The Arrow that is not Buggered With

“Although I know it’s unfair, I reveal myself one mask at a time.” – Stephen Dunn

The best thing I ever learned about interviewing is to honestly be nothing more or nothing less than me.
The best thing I ever learned about first dates, which are really just relationship interviews, is to honestly be nothing more or nothing less than me.
The best thing I ever learned about friendships… well, I think you get the point.

You see, in the first two cases, it’s foolish and counter-productive to try to be what you think the other person wants (tip for any of my prospective dates: you have no idea what I’m looking for) because, of course the other party is either trying to paint the company as the best place you may ever have the privilege of working at – if you’re good enough or, in the case of dating, your date has that game face firmly screwed on, unless your interviewer or date also reads this blog, in which case you’re perfect for each other. Go for it.

The benefits of presenting the real you are many, or at least two. First, by presenting the real you, there is no act to keep up. You can be more relaxed, talk honestly with confidence. Maybe most importantly, you are giving your counterpart the chance to make an honest evaluation right off.

How you like me now, bitch? Yeah, I’m talkin’ to you!

Now, if you were lucky and guessed what that interviewer or date was looking for, and you put the right mask on, you can look forward to putting that mask back in place every day at work, or every time you and your new partner go out together. Let’s face it, you’re probably not a professional actor, and even they get tired of playing the same part over and over. Sooner or later, crack by crack, flake by flake, that plaster mask falls away and then, the real you is revealed. Your boss or lover now sees you with all your crazy hanging out. On a good day, the real you is really what they were looking for, but settled for the fake you, and you live happily ever after.


In the real world, you now have some mental, emotional, financial pain to go through.

Conversely, when you are your real self, you are relaxed which is, generally speaking, contagious, allowing you random peeks behind the mask of the person across the table from you.

“Oh, no, he did not just say women don’t belong in science!”

Date, or interviewing manager, do you really want to spend a significant amount of time in the presence of that person?
Sometimes your crazy meshes with another person’s crazy, and that is a wonderful thing. More often, though, it’s Freddy vs. Jason. At your job, do you really want to be looking over your shoulder to see who’s going to realize you lied during your interview, and only read the reactor emergency shutdown procedure online three days ago?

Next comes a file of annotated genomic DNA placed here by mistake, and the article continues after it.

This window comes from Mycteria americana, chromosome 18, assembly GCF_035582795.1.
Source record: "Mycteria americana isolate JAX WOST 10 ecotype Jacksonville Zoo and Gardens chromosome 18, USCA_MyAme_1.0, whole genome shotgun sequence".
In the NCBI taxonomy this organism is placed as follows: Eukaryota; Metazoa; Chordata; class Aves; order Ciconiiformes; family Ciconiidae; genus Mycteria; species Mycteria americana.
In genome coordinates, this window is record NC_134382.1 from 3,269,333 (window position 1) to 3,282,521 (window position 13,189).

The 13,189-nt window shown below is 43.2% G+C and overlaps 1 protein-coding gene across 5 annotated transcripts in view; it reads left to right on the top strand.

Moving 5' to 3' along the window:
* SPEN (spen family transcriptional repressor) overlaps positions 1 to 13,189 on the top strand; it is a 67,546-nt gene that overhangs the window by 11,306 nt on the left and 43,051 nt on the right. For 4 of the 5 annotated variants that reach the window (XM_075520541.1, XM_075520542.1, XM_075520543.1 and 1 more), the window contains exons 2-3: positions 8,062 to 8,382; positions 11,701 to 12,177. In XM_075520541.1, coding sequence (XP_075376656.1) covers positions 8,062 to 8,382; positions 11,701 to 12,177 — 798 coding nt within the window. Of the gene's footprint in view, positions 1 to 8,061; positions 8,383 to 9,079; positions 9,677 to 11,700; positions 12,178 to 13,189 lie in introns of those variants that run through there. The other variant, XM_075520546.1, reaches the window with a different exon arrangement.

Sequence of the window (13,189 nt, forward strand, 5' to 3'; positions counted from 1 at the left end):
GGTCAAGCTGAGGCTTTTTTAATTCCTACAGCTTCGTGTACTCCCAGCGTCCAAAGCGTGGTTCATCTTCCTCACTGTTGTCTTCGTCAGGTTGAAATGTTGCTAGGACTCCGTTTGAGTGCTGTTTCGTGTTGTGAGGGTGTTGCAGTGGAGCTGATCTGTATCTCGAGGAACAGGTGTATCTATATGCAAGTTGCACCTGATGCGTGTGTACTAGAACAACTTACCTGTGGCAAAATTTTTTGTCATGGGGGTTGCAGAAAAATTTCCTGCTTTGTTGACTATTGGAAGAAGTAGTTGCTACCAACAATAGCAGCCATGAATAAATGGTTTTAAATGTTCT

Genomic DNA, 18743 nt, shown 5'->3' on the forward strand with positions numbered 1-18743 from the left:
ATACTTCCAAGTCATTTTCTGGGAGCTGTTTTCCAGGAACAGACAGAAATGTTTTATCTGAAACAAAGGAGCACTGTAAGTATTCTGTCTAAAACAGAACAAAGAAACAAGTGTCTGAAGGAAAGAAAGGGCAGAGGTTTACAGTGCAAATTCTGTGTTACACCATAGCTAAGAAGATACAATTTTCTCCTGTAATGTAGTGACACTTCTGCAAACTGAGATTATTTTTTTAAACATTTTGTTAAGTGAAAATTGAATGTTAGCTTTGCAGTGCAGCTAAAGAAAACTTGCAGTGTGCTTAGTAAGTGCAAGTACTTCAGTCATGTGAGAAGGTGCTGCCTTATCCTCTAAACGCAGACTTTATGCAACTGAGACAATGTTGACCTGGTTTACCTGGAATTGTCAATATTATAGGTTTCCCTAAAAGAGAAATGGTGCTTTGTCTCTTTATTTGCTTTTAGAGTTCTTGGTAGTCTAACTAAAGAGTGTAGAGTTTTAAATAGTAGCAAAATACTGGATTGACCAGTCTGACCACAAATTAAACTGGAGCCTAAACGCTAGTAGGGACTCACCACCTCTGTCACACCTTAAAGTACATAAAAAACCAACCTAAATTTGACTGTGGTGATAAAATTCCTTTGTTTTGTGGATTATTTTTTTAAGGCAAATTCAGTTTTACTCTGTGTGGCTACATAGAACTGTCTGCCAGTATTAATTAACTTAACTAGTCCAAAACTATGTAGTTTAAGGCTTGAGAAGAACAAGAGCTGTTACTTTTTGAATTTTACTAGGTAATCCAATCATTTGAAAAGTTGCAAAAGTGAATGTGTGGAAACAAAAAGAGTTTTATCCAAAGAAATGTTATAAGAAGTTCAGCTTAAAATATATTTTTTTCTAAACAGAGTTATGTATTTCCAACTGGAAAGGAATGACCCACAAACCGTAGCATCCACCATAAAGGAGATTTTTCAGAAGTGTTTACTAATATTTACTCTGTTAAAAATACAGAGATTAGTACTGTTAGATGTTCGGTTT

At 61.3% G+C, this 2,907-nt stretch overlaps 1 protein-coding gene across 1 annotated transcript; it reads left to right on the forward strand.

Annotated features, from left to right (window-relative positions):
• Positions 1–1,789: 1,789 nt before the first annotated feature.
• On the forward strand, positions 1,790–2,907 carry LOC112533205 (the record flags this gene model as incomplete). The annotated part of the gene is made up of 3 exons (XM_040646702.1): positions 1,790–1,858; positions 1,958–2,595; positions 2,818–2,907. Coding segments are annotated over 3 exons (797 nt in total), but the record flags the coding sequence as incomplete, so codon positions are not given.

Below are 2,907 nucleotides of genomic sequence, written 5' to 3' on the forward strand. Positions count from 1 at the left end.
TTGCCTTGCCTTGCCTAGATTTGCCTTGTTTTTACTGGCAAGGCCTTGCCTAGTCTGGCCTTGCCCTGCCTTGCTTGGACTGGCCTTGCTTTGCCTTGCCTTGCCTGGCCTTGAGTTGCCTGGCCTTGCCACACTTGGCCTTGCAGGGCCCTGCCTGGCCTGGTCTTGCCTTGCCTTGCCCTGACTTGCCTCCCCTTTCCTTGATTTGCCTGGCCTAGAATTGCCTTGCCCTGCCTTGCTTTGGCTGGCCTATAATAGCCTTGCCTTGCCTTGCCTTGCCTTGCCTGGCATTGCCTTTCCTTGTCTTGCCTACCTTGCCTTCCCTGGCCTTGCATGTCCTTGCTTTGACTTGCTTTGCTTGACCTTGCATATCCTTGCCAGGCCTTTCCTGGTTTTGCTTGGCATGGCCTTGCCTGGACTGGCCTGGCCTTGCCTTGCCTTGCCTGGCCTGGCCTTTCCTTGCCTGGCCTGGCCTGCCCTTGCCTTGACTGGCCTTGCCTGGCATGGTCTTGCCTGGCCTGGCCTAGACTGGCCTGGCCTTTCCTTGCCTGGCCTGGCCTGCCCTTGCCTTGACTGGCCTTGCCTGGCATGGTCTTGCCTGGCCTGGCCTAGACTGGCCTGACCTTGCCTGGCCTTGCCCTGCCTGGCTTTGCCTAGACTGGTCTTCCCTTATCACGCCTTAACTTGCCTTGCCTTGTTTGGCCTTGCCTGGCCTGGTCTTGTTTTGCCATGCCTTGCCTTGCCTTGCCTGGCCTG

So, what the hell has all that got to do with arrows? No, I’m not implying you should scare that crazy stalker bitch away with a bow and arrow. You’d be far more likely to shoot out your tire, then you’d have to drive around on that stupid doughnut thing for days. Nor should you ever bring a bow and arrow to work with you. Trust me on this one; the bail is usually set pretty high for that sort of thing.

“There is nothing either good or bad but thinking makes it so.” – William Shakespeare

As someone who has on, well, more than one occasion over-analyzed a thing or situation, I can assure you that, sometimes, you are far better off not giving a shit, because once you give a shit, you suddenly have to be careful. And in order to be careful, you engage that analytical mind.

In solving a well-defined problem, the analytical mind is a marvelous thing, sometimes popping answers out when we least expect them.

“The arrow that is not aimed never misses.” – old proverb


There are many interpretations of that saying. I like the one that explains it as, the less time you take trying to aim perfectly, the better off you are, your arms don’t get tired, your eyes don’t drift. You just raise that thing up, point at the target, and let fly.

It does not mean you make no effort to hit the target; you just need to be decisive.

For your date or interview, sure, dress nice, maybe shower… probably not in that order. But don’t try to think your way through it. You’re either right for that person or job, or you’re not. It’s bad all around to try to jam yourself into something that’s wrong for you. Equally, it is glorious to know you succeeded because you are just the person they wanted.

“You can’t win a negotiation you aren’t ready to walk away from” – George Petro

Sometimes, the unaimed arrow turns out to be a friendship. Yes, it is possible to care too much about your friends, because just like aiming the arrow, when you really start to give a shit how that friend is going to react to something you say or do, you cease to be the most valuable friend that person can have. You become a mask, so busy analyzing you miss opportunities to say the right thing, create opportunities to say the wrong thing, and just generally bugger things up.

Sounds silly but, sometimes, the best way to show you care, is to just do or say the right thing without giving a shit about how your friend will react. They know you; they’ll understand, it’s your job to be a strong shoulder, and a pain in the ass.



About wned2012

Creative thinker & lover of laughter.
This entry was posted in Better Living, Relationships, Semi-Serious, Things and Stuff, Uncategorized and tagged , , , , , . Bookmark the permalink.

2 Responses to The Arrow that is not Buggered With

  1. cirwintech says:

    Excellent, sounds as if it could be a chapter in your book.


  2. Pingback: The way of Roll Over (it’s Frickin’ Friday! – my blog, my rules) | NedSpeak

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